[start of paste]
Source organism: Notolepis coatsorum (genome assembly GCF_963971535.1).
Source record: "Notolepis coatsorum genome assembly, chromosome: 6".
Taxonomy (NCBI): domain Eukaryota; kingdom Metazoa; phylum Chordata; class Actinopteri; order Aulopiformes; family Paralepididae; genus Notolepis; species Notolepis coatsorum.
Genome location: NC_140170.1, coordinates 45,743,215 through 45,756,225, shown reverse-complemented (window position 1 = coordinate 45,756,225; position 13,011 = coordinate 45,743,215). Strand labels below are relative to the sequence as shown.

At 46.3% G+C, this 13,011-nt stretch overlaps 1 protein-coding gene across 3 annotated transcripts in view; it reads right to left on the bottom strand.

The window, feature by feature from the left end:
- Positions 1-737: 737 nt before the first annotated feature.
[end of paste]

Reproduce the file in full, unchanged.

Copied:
Source organism: Notolepis coatsorum (genome assembly GCF_963971535.1).
Source record: "Notolepis coatsorum genome assembly, chromosome: 6".
Taxonomy (NCBI): domain Eukaryota; kingdom Metazoa; phylum Chordata; class Actinopteri; order Aulopiformes; family Paralepididae; genus Notolepis; species Notolepis coatsorum.
Genome location: NC_140170.1, coordinates 45,743,215 through 45,756,225, shown reverse-complemented (window position 1 = coordinate 45,756,225; position 13,011 = coordinate 45,743,215). Strand labels below are relative to the sequence as shown.

At 46.3% G+C, this 13,011-nt stretch overlaps 1 protein-coding gene across 3 annotated transcripts in view; it reads right to left on the bottom strand.

The window, feature by feature from the left end:
- Positions 1-737: 737 nt before the first annotated feature.